Globalists sing the praises of “democratic capitalism,” but there is no reason to believe their vision has anything to do with either democracy, conceived as a political system answering to its people, or free markets. For under the mixed economy it became a given that markets needed regulating if only to improve the health and safety of an often-uninformed public (unless you really believe, e.g., that cigarette manufacturers would put warning labels on their products voluntarily, this being just one example). It was then just one step to global markets needing regulators with global reach, and other global problems (e.g., alleged man-made climate change) requiring coordinated global solutions. “Free trade” has evolved considerably since Ricardo schooled us about comparative advantage. It is now freedom for billionaires to do as they please, often at the expense of the livelihoods of millions!
The globalists world state would answer primarily to their corporations because the latter have the money, having profited from those global supply lines and from having moved operations to where labor is cheapest — before, that is, labor is replaced altogether by technology and thrown to the wolves.
The political economy of a world state, which I’ve elsewhere called technofeudalism, would be Hell on Earth unless you’re in the superelite, or near the top of its second tier of administrators and technocrats. It would be highly centralized, with systems of control over lives via controls over money, work, and technology. Surveillance would be total. Innovation would be possible, but within given parameters. The cooperative might experience, at best, a Brave New World, as doubtless the soma of mass entertainment (sports, celebrities, those glitzy bestsellers) would continue. For the recalcitrant, it could be more like 1984.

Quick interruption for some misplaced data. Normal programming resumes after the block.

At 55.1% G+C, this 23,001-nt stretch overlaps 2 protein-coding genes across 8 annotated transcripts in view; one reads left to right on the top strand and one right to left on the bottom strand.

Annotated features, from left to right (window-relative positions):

What, then, of localism? By its nature it is diverse, as there are many possible variants on demands for autonomy and self-determination. Its diversity is manifestly not its strength! One looks around and has to wonder whether this ‘clash of civilizations’ will be a real contest or a complete rout! For as much as mainstream writers fuss about “populism” as if that term referred to a single, isolable ideology, the plain truth is, globalism’s opponents are all over the map!
There is the alt-right, if you want ‘em. There is also the alt-left of Sanders supporters, who instinctively reject the elitism of the Clintons. Those two hate each other’s guts, despite their shared opposition to the mass consumption monoculture globalists want.
There are the various libertarianisms, anarchisms, etc. Some of these folks, perhaps realizing their ideology cannot possibly work in a population of over 320 million people, are withdrawing and trying to form ministates or autonomous colonies in countries like Chile. They are trying to develop small systems based entirely on free market thought (of Ayn Rand, the Austrian school, anarcho-capitalism, etc.). One of these flamed out spectacularly a few years ago, although another is being developed step by step as its leaders try to avoid the errors of the first. The problem is that any such effort is hampered by the laws of the nation they’ve chosen, and while Chile is much less hostile to such ventures than the U.S. would be, it is no less wired into the globalist system in a manner appropriate to a “developing” nation.
There are also groups such as Local Futures whose point of departure is realizing there are indigenous peoples in far corners of the world who were doing quite well without the “democratic capitalism” of the West, thank you very much, who found it more disrupting and disheartening than beneficial, and whose lives and communities might serve as models to emulate by those seeking to live off “the grid” in favor of a new agrarianism. This is no longer legally possible in the U.S., as a woman in Florida learned the hard way in 2014.
The problem is again, many of these groups want nothing to do with one another. Readers of this essay may be antiglobalists but want nothing to do with most of them. Some are not even aware of others. This lack of any semblance of unity does not bode well for any strategy of opposition.